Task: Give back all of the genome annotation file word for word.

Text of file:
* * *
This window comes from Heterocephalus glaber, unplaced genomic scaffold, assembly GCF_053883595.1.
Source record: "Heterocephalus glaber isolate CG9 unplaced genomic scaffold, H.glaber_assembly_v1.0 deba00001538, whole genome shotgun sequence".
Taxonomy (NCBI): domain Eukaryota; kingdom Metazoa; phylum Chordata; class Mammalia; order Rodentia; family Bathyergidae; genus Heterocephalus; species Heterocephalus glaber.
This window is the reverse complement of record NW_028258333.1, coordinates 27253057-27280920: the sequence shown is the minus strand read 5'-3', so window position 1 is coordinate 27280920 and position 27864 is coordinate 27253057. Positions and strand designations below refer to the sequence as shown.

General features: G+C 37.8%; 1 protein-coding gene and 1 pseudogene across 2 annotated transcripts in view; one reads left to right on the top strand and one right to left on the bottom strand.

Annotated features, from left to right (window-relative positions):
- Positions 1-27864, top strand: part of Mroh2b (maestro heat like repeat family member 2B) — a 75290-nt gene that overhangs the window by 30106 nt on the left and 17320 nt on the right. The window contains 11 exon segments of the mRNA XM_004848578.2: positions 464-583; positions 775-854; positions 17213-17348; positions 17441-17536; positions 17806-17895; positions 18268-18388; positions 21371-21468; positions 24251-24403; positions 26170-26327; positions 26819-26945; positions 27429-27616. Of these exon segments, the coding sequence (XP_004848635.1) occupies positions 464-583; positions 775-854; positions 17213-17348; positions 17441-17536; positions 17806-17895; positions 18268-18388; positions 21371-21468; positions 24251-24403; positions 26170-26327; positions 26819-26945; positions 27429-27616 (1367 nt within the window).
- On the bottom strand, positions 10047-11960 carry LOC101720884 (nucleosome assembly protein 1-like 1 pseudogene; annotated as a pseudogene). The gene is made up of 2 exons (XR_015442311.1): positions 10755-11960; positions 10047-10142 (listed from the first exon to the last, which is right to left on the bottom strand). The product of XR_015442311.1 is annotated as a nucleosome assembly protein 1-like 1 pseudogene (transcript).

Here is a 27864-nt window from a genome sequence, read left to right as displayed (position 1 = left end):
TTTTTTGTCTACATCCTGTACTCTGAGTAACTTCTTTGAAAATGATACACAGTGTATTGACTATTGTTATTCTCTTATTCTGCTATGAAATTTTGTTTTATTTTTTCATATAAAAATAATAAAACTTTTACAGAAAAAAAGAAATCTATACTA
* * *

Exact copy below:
This window comes from Heterocephalus glaber, unplaced genomic scaffold, assembly GCF_053883595.1.
Source record: "Heterocephalus glaber isolate CG9 unplaced genomic scaffold, H.glaber_assembly_v1.0 deba00001538, whole genome shotgun sequence".
Taxonomy (NCBI): domain Eukaryota; kingdom Metazoa; phylum Chordata; class Mammalia; order Rodentia; family Bathyergidae; genus Heterocephalus; species Heterocephalus glaber.
This window is the reverse complement of record NW_028258333.1, coordinates 27253057-27280920: the sequence shown is the minus strand read 5'-3', so window position 1 is coordinate 27280920 and position 27864 is coordinate 27253057. Positions and strand designations below refer to the sequence as shown.

General features: G+C 37.8%; 1 protein-coding gene and 1 pseudogene across 2 annotated transcripts in view; one reads left to right on the top strand and one right to left on the bottom strand.

Annotated features, from left to right (window-relative positions):
- Positions 1-27864, top strand: part of Mroh2b (maestro heat like repeat family member 2B) — a 75290-nt gene that overhangs the window by 30106 nt on the left and 17320 nt on the right. The window contains 11 exon segments of the mRNA XM_004848578.2: positions 464-583; positions 775-854; positions 17213-17348; positions 17441-17536; positions 17806-17895; positions 18268-18388; positions 21371-21468; positions 24251-24403; positions 26170-26327; positions 26819-26945; positions 27429-27616. Of these exon segments, the coding sequence (XP_004848635.1) occupies positions 464-583; positions 775-854; positions 17213-17348; positions 17441-17536; positions 17806-17895; positions 18268-18388; positions 21371-21468; positions 24251-24403; positions 26170-26327; positions 26819-26945; positions 27429-27616 (1367 nt within the window).
- On the bottom strand, positions 10047-11960 carry LOC101720884 (nucleosome assembly protein 1-like 1 pseudogene; annotated as a pseudogene). The gene is made up of 2 exons (XR_015442311.1): positions 10755-11960; positions 10047-10142 (listed from the first exon to the last, which is right to left on the bottom strand). The product of XR_015442311.1 is annotated as a nucleosome assembly protein 1-like 1 pseudogene (transcript).

Here is a 27864-nt window from a genome sequence, read left to right as displayed (position 1 = left end):
TTTTTTGTCTACATCCTGTACTCTGAGTAACTTCTTTGAAAATGATACACAGTGTATTGACTATTGTTATTCTCTTATTCTGCTATGAAATTTTGTTTTATTTTTTCATATAAAAATAATAAAACTTTTACAGAAAAAAAGAAATCTATACTA